Starting now and going through 2020, I will be doing a series of Q&A taking cues from our Charli Jane Speakers Members. The best way for other speakers to learn and grow their business is to hear from other speakers who have been in the trenches, have failed and succeeded. You’ll see my tips and advice and also input from professional public speakers who are making things happen and doing well in the industry.
So, let’s get started.
Member Marietta asked this question:
Hi everyone! Question for you: I followed up regarding a testimony for a recent speaking engagement since I received no response from the organizer.
I offered to start a draft for the person, and she agreed.
Any tips on what I should write?
I’m thinking I just need them to say they found my workshop valuable and received positive feedback out it from their audience (worded better, of course).
At this point I am writing the testimony draft on the behalf of the organizer for her to approve/edit. How does something like this sound?
The feedback received about the workshop Marietta presented was amazing. She was easy to work with and shared a lot of insight that the audience was able to take away with them. If you’re looking for an energetic and engaging speaker at your next event, I would highly recommend Marietta.
So awesome, Marietta! Great that they let you write the draft. Best advice is to keep it short, sweet and powerful. Long testimonials won’t get fully read and the best parts could be at the end, so short is best.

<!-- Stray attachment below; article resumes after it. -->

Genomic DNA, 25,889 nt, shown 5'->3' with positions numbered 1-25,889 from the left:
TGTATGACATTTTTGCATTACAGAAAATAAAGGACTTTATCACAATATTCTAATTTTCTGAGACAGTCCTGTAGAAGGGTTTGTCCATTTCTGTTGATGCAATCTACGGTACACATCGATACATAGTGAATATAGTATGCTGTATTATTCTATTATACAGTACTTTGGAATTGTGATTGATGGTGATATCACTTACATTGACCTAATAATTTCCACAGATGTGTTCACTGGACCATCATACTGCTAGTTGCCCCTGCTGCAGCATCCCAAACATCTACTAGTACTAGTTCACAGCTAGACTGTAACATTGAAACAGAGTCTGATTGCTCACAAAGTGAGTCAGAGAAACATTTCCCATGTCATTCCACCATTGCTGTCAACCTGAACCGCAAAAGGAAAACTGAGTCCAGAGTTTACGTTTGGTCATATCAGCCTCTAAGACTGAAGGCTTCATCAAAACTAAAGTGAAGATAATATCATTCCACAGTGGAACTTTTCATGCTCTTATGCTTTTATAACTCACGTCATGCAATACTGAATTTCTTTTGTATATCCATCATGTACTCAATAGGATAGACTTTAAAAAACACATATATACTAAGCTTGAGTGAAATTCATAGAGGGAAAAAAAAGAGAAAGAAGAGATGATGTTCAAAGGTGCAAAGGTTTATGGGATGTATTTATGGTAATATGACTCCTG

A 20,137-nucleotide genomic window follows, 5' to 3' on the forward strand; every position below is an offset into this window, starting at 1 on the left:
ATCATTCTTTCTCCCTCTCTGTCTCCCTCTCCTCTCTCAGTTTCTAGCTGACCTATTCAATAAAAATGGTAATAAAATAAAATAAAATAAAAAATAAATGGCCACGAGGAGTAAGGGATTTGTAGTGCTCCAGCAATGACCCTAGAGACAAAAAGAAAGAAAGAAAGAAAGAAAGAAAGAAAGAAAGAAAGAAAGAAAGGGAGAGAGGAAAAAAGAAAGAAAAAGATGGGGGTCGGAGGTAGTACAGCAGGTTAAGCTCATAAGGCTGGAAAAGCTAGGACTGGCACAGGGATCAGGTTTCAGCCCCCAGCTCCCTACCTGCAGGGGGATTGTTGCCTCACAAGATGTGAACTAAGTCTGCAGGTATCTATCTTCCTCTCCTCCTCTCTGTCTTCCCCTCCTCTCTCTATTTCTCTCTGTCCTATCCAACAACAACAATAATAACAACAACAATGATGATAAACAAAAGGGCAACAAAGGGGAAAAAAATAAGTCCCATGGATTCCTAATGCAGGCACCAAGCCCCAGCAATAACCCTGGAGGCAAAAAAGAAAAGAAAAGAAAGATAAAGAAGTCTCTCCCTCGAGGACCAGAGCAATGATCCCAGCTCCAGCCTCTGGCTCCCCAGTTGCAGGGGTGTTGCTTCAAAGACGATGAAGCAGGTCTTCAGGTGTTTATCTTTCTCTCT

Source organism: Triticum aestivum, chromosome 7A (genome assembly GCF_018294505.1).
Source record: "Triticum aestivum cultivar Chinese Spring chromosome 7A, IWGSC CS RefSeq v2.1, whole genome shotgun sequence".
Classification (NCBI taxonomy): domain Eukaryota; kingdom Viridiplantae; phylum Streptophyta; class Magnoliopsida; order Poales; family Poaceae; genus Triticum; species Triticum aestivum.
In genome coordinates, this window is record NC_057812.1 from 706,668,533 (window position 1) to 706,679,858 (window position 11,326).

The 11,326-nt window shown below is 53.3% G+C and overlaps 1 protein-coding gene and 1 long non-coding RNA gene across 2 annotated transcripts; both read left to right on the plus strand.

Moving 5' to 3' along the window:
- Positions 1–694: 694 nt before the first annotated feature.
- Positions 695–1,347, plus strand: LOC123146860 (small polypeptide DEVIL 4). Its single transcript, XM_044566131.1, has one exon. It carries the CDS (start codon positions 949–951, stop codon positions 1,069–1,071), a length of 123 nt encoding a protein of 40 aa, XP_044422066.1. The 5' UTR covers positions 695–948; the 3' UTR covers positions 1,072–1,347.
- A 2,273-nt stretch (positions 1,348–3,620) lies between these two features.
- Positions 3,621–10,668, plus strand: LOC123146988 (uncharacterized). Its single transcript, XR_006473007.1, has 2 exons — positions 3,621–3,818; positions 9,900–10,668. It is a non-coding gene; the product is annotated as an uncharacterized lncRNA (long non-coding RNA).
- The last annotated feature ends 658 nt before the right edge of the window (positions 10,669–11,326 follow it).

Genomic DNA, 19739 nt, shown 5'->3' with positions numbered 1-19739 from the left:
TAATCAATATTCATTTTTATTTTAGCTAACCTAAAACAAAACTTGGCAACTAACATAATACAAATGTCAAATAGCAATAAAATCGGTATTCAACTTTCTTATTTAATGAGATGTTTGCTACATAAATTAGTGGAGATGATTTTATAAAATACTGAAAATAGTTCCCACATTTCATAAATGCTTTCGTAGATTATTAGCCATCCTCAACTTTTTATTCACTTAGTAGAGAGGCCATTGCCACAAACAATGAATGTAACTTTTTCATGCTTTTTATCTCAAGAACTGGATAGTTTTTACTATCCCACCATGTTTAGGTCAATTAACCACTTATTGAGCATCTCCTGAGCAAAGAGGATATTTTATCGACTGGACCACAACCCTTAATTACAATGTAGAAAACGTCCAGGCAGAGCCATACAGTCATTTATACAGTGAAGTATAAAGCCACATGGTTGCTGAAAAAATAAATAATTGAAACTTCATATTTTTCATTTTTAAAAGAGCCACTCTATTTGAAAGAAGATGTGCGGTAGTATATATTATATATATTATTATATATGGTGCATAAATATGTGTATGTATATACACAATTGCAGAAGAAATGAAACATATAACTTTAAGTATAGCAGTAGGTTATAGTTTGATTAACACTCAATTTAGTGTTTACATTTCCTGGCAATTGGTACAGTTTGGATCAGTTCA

Our member Alfred says: A large percentage of my testimonials were written by me. I often include a draft “to help them get started” and they typically send it back and say, “Use it as is.” Sometimes they come back as is, with some extra glowing remark added.
Some tips: Avoid superlatives. Don’t say that you were “the best” unless you heard the meeting planner say that directly to you already. Better to tone it down a notch. Your audience is other meeting planners, not other audiences’ members. So, stress the things that meeting planners care about: communication, preparation, professionalism, flexibility, value, reliability.
Stories are effective but keep it short. “She was great and had good rapport” sounds pretty run of the mill. “Even though it was the first session right after lunch, she had the audience on their feet and laughing as they worked through her people puzzle exercise.” That tells a story and is much more evocative.
Member Donny says: I agree with Wendi, it’s great to send a draft but keep it short and show you met their needs.
Leila asks: May I piggyback on this question? I spoke at an event several months back and didn’t ask for recommendations right away (I normally do through LinkedIn) as I was rebranding and wanted the recommendation on my new brand/company. Then I got busy and forgot. Is it too late to ask for one now, 8 months later? And if it isn’t, can I offer to draft something for them right off the bat or do you wait for them to ask that? I have found several people that feel they “aren’t good with words” and drag their feet on doing it.